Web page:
void showNotification() {
   ...

   Notification.Builder notificationBuilder = new Notification.Builder(mContext, DEFAULT_CHANNEL)
           ...
   ...
}

Run the app now, and you should be able to see the notification.

Running your app in the background

Your app appears to be working in the foreground. Now test how it works in the background.

Swipe away the main activity.

With the activity gone you will no longer receive location updates (this may be a little hard to see, since background location updates happen only a few times an hour. You'll have to trust the author :)).

The updates stop because you are now targeting "O", and your app is further subject to limits on services started in the background.

Here are strategies for targeting "O" and requesting location updates:

Let's reimplement our location strategy to use a PendingIntent.getBroadcast() with a BroadcastReceiver. This BroadcastReceiver has already been defined in AndroidManifest.xml.

First, open MainActivity.java and redefine getPendingIntent() so that it looks like this:

private PendingIntent getPendingIntent() {
   Intent intent = new Intent(this, LocationUpdatesBroadcastReceiver.class);
   intent.setAction(LocationUpdatesBroadcastReceiver.ACTION_PROCESS_UPDATES);
   return PendingIntent.getBroadcast(this, 0, intent, PendingIntent.FLAG_UPDATE_CURRENT);
}

Instead of using a PendingIntent with a service, you're now using it with a BroadcastReceiver.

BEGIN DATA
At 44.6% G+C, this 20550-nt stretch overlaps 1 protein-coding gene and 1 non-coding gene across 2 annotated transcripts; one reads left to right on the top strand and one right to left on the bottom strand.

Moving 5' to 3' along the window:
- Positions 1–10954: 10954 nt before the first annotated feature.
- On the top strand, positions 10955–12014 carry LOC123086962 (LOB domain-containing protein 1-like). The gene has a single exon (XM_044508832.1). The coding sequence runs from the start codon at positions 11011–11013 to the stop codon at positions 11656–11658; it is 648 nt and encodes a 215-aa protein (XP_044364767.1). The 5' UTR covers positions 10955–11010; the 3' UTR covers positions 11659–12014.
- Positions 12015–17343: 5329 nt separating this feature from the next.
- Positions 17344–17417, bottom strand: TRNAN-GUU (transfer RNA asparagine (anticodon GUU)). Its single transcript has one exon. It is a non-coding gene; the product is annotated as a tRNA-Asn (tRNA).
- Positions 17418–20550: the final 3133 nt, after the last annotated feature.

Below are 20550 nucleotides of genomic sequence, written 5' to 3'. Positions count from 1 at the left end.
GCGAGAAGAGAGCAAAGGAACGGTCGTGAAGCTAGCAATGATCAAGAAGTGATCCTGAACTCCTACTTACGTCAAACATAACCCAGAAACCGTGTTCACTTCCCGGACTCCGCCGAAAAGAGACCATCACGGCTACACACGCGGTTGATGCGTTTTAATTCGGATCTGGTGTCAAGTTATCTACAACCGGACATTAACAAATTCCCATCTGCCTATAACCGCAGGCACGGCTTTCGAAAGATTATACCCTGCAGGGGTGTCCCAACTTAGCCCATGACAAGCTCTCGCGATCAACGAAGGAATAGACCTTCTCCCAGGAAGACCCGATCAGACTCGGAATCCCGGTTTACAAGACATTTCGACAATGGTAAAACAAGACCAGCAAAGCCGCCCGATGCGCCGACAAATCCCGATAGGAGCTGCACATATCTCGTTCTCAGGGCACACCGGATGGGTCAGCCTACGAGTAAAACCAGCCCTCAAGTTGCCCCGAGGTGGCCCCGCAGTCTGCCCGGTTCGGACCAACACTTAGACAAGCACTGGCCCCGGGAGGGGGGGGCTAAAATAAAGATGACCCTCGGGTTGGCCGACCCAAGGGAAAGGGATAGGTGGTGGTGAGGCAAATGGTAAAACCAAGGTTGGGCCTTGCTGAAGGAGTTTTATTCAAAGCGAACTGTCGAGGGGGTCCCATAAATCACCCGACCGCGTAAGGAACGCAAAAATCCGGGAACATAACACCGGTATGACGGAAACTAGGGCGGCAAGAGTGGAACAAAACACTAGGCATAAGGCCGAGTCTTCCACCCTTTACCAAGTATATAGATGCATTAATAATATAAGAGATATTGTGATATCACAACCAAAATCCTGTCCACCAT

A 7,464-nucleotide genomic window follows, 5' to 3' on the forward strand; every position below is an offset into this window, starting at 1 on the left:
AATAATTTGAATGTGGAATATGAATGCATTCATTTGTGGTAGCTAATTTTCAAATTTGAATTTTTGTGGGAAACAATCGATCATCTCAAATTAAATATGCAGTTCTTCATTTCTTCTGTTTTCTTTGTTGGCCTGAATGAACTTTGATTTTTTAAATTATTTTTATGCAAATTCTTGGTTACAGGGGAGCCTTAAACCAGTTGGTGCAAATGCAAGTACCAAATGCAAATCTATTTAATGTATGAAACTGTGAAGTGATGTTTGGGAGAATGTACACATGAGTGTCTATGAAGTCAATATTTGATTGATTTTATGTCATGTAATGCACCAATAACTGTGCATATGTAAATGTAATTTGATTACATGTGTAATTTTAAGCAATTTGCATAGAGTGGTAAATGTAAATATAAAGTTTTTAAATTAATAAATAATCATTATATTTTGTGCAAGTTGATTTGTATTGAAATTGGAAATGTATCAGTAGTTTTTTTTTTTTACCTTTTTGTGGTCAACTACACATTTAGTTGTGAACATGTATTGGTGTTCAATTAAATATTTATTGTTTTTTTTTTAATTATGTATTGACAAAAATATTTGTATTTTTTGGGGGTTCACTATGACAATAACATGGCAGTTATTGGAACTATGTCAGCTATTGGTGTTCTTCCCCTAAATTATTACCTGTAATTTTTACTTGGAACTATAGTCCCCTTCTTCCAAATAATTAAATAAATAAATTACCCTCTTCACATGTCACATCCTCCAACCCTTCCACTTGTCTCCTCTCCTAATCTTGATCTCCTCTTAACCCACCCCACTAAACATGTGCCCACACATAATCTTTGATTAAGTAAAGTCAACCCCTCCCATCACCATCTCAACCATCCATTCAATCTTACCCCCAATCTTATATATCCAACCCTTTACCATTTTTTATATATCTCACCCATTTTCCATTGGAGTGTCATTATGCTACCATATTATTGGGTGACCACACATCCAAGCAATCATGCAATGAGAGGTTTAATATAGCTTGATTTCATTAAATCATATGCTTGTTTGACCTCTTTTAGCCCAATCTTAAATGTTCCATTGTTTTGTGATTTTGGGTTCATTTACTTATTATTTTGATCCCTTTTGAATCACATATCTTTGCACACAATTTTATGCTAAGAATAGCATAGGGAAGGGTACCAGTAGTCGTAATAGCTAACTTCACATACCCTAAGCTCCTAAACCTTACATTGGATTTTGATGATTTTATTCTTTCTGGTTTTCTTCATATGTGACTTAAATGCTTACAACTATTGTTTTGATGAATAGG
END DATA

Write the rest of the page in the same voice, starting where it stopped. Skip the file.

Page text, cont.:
Now, open LocationUpdatesBroadcastReceiver.java, which contains an empty onReceive() method:

@Override
public void onReceive(Context context, Intent intent) {
  
}

The onReceive() method runs when the app receives a broadcast, which in our case contains location data. Update this method so it looks like this:

@Override
public void onReceive(Context context, Intent intent) {
   if (intent != null) {
       final String action = intent.getAction();
       if (ACTION_PROCESS_UPDATES.equals(action)) {
           LocationResult result = LocationResult.extractResult(intent);
           if (result != null) {
               List<Location> locations = result.getLocations();
               LocationResultHelper locationResultHelper = new LocationResultHelper(
                       context, locations);
               // Save the location data to SharedPreferences.
               locationResultHelper.saveResults();
               // Show notification with the location data.
               locationResultHelper.showNotification();
               Log.i(TAG, LocationResultHelper.getSavedLocationResult(context));
           }
       }
   }
}

The code should look familiar, and it parallels the logic you implemented in onHandleIntent() in LocationUpdatesIntentService. Once again, you process the locations received, write data to SharedPreferences so that MainActivity's UI gets updated, and you created a notification which contains the location data.

Run the app.

You should receive location updates in the foreground as before. When you swipe away the main activity, your app will continue to receive location updates (albeit slowly, since background location limits are still in place).

Congratulations, you've built an app that that successfully receives location updates in the foreground and background!!